Police in Ratanakkiri province’s O’Yadaw district said yesterday they were continuing their investigation into the destruction of billboard erected last week by Jarai ethnic minority villagers calling on Ratanakkiri Provincial Court to resolve a long-running land dispute.
O’Yadaw district police chief Ma Vichet said police were closing in on the anonymous vandals that tore down the sign last Thursday, after it was installed along National Road 78 by Kong Yu villagers who are embroiled in a land dispute with Keat Kolney, the sister of Finance Minister Keat Chhon.
“So far we received lots of signs and traces that can bring us to the arrest of the perpetrators soon,” he said, adding, “What I can tell you is that no single perpetrator will be forgiven.”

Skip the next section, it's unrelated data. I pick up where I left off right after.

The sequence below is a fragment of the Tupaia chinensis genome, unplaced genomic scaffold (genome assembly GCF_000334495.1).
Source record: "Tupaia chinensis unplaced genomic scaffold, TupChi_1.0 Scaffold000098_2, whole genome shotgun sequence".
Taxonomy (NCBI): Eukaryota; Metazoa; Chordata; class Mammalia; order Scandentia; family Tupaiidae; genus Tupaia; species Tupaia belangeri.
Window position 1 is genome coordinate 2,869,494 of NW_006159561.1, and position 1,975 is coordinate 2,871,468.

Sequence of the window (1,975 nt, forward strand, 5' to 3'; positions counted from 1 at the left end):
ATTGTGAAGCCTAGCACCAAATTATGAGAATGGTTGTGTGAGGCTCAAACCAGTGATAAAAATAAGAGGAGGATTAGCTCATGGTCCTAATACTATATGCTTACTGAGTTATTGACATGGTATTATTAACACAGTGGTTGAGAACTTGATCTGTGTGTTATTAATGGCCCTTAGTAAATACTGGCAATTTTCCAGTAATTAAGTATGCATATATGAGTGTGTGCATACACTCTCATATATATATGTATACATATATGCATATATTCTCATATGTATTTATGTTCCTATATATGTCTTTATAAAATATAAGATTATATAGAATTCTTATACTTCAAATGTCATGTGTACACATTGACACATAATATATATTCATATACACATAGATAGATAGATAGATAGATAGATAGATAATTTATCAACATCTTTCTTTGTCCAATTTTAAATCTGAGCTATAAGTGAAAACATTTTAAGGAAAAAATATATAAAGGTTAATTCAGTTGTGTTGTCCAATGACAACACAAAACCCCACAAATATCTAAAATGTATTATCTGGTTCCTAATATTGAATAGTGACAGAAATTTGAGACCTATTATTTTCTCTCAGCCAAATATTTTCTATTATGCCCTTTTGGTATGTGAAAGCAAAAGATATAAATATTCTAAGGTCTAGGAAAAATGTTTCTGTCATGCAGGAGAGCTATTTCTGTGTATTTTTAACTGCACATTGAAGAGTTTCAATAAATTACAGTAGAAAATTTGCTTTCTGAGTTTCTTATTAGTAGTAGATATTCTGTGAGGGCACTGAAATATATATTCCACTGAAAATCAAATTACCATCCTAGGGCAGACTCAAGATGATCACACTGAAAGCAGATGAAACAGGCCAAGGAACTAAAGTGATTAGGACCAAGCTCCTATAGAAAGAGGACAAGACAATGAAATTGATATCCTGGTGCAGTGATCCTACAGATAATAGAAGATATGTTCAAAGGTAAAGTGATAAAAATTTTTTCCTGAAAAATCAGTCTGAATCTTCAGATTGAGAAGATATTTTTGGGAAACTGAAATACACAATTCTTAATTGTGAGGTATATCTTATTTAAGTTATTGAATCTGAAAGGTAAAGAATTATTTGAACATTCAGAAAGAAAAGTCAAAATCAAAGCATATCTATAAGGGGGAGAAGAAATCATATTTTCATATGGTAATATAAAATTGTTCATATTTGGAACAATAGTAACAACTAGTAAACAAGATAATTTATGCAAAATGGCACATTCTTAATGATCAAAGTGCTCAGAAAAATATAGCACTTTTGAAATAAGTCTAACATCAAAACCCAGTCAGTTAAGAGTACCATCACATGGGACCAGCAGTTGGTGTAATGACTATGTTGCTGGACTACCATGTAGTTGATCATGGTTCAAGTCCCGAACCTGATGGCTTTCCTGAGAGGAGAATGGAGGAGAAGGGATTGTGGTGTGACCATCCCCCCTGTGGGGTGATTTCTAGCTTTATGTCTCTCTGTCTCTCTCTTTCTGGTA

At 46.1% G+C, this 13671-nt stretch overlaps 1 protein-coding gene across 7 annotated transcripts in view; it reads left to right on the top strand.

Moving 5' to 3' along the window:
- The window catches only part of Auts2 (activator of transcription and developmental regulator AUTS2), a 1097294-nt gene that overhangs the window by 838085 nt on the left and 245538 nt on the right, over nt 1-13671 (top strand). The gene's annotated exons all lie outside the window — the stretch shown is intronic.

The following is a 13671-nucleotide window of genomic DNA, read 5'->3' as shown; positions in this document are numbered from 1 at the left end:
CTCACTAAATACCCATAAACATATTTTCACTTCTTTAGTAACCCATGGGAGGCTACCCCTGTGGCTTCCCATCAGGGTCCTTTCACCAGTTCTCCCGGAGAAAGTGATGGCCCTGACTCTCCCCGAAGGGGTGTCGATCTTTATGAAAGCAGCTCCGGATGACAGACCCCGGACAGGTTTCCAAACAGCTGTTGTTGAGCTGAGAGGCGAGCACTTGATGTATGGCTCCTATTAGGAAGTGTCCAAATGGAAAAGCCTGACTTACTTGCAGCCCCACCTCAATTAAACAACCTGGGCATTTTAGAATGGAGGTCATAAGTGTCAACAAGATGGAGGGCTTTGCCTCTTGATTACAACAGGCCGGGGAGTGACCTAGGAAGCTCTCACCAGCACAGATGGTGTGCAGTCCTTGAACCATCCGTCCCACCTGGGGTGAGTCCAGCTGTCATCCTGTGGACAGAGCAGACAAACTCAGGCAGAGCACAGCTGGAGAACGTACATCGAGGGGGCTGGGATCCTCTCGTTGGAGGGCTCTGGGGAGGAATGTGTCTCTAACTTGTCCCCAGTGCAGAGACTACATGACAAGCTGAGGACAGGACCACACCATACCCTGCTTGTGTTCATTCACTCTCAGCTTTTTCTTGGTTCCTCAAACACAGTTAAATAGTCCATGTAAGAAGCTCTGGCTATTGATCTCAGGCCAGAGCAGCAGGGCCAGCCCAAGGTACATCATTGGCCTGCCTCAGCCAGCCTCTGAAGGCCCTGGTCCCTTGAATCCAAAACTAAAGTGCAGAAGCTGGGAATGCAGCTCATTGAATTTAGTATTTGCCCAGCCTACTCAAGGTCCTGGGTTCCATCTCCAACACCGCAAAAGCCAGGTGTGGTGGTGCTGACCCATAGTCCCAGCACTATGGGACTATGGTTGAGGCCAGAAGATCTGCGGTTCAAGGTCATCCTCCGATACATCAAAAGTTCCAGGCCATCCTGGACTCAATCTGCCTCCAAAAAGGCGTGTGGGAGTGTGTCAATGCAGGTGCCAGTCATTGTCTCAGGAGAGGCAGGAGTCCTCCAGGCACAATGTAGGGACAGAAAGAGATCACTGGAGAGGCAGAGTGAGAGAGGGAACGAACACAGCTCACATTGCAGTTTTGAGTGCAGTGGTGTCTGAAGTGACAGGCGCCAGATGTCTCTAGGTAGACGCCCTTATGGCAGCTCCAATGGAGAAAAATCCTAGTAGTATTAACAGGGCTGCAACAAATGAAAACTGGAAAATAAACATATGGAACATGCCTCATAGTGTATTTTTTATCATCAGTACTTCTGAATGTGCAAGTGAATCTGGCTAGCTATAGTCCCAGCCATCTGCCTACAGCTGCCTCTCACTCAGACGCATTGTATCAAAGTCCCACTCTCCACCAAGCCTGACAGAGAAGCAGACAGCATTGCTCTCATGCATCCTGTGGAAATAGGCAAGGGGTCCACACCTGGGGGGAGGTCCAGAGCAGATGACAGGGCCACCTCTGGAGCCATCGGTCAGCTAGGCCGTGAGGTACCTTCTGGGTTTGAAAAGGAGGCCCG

Sav Taval, deputy chief of Kong Yu village, said villagers thought there were two vandals involved in the incident, and he added police told villagers they would find the perpetrators in order “to prove police are not involved with uprooting the sign.”
Police and villagers briefly faced off on Thursday morning as officers tried to prevent villagers from installing the sign along the road, but after rights workers and reporters arrived, villagers were allowed to erect it.
On the sign, villagers asked Ratanakkiri Provincial Court to expedite their case against Keat Kolney, as the processing of their complaint that Ms Kolney tricked them out of 450 hectares of land had been stalled since December 2007. Three judges resigned from the case, and currently no judge has been appointed to investigate the complaint.
Provincial Court president Lou Sou Sambath said he was unable to assign a judge to the case because judges are “too scared” to handle it. “I can confirm there is no fourth judge appointed to work on this case yet,” he said, adding he also did not know who Ms Keat Kolney’s attorney was.